These factors are not exhaustive and new factors may emerge or existing factors may change in a manner that impacts our business. We assume no obligation and disclaim any duty to update the forward-looking statements in this Annual Report on Form 10-K or any other public statement.

 

GENERAL

 

In December 2001, the Company changed its fiscal year end to a 52/53-week year ending on the Sunday closest to March 31 from a 52/53-week fiscal year ending on the Sunday closest to September 30. The change in year-end better matches the Company’s annual reporting process to its natural business cycles. This change resulted in a six-month transitional period ended March 31, 2002. This discussion compares the Company’s fiscal year ended March 28, 2004 with the fiscal year ended March 30, 2003, the fiscal year ended March 30, 2003 with the six-month transitional period ended March 31, 2002, and the six-month transitional period ended March 31, 2002 with the fiscal year ended September 30, 2001. Due to the seasonality of the Company’s business, management feels it would be more meaningful to the readers of these statements to compare results of operations to comparable periods.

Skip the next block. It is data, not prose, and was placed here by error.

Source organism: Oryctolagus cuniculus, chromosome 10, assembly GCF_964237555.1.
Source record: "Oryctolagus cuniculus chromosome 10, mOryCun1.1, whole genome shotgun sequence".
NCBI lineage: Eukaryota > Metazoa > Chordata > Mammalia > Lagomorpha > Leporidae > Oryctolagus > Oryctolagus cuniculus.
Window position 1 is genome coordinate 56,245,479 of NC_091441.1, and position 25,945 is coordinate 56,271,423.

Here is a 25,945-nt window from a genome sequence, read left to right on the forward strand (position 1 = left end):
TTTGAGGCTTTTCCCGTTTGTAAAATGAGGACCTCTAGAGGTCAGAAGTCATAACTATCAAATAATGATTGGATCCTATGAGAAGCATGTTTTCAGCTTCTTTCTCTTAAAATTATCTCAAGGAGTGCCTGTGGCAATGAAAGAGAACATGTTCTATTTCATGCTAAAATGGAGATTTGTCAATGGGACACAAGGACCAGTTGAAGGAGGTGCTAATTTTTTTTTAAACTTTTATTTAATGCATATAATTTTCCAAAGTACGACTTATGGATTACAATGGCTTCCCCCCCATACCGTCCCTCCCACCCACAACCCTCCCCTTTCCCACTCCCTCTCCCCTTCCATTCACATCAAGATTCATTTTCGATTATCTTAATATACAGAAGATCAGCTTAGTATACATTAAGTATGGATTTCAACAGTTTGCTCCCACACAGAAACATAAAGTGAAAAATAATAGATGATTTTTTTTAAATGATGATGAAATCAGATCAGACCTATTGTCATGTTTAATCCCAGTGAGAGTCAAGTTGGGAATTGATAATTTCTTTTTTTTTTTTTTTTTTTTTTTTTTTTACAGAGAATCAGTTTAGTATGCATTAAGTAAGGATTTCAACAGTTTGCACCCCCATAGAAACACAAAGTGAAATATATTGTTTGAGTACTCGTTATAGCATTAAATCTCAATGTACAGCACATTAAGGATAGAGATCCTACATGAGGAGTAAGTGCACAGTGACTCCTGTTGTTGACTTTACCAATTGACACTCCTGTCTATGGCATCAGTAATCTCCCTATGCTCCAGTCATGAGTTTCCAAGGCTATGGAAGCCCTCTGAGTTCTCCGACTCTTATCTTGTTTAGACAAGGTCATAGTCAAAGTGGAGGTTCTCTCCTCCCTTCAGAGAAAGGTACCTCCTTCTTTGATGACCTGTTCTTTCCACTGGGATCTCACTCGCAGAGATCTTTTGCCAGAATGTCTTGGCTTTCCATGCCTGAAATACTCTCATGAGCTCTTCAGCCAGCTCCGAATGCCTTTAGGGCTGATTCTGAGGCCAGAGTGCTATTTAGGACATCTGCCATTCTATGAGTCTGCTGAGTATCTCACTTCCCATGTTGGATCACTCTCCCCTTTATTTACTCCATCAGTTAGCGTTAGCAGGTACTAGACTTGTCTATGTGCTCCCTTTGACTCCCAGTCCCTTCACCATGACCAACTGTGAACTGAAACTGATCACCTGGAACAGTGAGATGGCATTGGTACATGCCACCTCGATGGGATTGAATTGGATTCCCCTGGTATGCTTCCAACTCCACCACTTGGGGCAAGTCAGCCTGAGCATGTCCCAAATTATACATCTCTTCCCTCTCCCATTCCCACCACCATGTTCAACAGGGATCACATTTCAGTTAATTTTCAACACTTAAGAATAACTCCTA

OVERALL SUMMARY

 

Sales for the fiscal year ended March 28, 2004 were $107,028,131 versus $104,004,611 for the fiscal year ended March 30, 2003, $49,868,179 for the six-month transitional period ended March 31, 2002 and $107,931,668 for the fiscal year ended September 30, 2001. Net income for the fiscal year ended March 28, 2004 was $5,751,884 or $.56 per share compared to $8,430,172, or $.83 per share for the fiscal year ended March 30, 2003, $3,083,771, or $.30 per share for the six-month transitional period ended March 31, 2002, and $7,117,578, or $.69 per share for the fiscal year ended September 30, 2001. Return on average shareholders’